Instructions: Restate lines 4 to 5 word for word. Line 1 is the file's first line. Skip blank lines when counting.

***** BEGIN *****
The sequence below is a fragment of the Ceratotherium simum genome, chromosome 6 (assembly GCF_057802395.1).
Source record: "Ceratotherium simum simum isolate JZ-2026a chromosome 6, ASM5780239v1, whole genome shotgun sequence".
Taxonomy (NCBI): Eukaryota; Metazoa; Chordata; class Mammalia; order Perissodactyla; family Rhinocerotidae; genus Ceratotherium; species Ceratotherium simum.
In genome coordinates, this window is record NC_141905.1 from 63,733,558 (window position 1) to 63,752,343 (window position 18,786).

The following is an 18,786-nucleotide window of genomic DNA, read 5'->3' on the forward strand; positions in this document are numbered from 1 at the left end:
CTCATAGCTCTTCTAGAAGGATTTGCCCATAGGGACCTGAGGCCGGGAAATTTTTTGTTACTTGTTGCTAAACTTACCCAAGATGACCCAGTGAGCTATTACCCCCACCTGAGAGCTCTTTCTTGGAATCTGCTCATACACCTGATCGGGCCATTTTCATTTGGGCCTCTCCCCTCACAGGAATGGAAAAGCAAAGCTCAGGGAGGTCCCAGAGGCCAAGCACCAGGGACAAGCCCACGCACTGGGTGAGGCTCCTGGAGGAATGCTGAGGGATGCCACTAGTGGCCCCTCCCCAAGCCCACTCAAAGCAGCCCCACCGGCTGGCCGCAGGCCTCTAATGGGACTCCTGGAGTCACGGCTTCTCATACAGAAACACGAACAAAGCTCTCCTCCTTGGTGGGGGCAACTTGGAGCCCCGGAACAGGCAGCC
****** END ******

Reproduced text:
In genome coordinates, this window is record NC_141905.1 from 63,733,558 (window position 1) to 63,752,343 (window position 18,786).

The following is an 18,786-nucleotide window of genomic DNA, read 5'->3' on the forward strand; positions in this document are numbered from 1 at the left end: